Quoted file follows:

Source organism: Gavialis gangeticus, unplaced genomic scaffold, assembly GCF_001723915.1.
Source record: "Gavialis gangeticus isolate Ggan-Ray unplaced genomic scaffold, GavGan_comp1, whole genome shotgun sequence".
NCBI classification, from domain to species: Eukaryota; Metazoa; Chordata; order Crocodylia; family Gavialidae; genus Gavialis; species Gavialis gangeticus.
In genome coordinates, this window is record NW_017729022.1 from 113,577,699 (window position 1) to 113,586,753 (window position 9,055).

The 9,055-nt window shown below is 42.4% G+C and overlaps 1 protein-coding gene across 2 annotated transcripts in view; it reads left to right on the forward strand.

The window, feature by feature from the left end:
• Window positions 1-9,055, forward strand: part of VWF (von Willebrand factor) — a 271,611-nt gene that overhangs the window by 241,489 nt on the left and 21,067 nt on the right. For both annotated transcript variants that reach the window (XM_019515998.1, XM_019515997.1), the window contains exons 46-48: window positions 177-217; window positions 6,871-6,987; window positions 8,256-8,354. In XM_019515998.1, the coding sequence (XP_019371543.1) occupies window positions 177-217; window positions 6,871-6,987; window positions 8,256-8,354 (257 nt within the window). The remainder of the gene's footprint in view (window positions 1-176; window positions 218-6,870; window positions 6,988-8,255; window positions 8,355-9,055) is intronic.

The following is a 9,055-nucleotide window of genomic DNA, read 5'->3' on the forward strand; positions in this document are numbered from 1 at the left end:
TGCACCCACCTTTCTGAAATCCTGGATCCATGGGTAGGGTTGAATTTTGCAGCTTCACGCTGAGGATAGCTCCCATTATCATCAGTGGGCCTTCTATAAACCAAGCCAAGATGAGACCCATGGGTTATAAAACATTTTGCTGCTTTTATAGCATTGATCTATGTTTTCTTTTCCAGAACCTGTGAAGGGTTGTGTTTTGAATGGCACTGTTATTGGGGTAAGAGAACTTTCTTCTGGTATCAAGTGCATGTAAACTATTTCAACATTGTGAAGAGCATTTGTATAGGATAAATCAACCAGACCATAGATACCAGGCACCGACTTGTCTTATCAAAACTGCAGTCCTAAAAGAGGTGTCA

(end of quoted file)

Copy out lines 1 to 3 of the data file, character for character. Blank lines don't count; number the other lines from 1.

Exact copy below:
Source organism: Gavialis gangeticus, unplaced genomic scaffold, assembly GCF_001723915.1.
Source record: "Gavialis gangeticus isolate Ggan-Ray unplaced genomic scaffold, GavGan_comp1, whole genome shotgun sequence".
NCBI classification, from domain to species: Eukaryota; Metazoa; Chordata; order Crocodylia; family Gavialidae; genus Gavialis; species Gavialis gangeticus.